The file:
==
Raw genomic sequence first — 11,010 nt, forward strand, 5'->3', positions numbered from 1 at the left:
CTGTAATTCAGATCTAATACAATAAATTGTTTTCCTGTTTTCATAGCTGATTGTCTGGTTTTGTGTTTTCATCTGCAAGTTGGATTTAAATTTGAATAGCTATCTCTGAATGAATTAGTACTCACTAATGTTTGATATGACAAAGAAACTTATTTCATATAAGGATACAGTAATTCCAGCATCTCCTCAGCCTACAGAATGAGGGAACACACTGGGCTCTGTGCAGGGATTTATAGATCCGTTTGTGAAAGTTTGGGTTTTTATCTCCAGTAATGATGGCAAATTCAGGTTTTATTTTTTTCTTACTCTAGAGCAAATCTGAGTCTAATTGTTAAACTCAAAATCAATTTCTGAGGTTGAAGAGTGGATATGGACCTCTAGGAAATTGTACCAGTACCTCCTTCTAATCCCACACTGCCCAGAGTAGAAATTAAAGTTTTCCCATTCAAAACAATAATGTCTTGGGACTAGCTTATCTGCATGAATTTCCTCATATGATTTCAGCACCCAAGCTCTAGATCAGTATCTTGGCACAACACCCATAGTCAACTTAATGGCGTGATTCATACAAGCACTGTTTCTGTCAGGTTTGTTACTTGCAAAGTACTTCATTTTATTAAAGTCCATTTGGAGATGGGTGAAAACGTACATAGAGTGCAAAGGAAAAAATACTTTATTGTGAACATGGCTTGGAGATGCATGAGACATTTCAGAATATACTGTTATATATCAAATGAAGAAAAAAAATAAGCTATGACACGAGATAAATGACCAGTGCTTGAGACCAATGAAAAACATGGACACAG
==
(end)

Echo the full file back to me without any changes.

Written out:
Raw genomic sequence first — 11,010 nt, forward strand, 5'->3', positions numbered from 1 at the left:
CTGTAATTCAGATCTAATACAATAAATTGTTTTCCTGTTTTCATAGCTGATTGTCTGGTTTTGTGTTTTCATCTGCAAGTTGGATTTAAATTTGAATAGCTATCTCTGAATGAATTAGTACTCACTAATGTTTGATATGACAAAGAAACTTATTTCATATAAGGATACAGTAATTCCAGCATCTCCTCAGCCTACAGAATGAGGGAACACACTGGGCTCTGTGCAGGGATTTATAGATCCGTTTGTGAAAGTTTGGGTTTTTATCTCCAGTAATGATGGCAAATTCAGGTTTTATTTTTTTCTTACTCTAGAGCAAATCTGAGTCTAATTGTTAAACTCAAAATCAATTTCTGAGGTTGAAGAGTGGATATGGACCTCTAGGAAATTGTACCAGTACCTCCTTCTAATCCCACACTGCCCAGAGTAGAAATTAAAGTTTTCCCATTCAAAACAATAATGTCTTGGGACTAGCTTATCTGCATGAATTTCCTCATATGATTTCAGCACCCAAGCTCTAGATCAGTATCTTGGCACAACACCCATAGTCAACTTAATGGCGTGATTCATACAAGCACTGTTTCTGTCAGGTTTGTTACTTGCAAAGTACTTCATTTTATTAAAGTCCATTTGGAGATGGGTGAAAACGTACATAGAGTGCAAAGGAAAAAATACTTTATTGTGAACATGGCTTGGAGATGCATGAGACATTTCAGAATATACTGTTATATATCAAATGAAGAAAAAAAATAAGCTATGACACGAGATAAATGACCAGTGCTTGAGACCAATGAAAAACATGGACACAG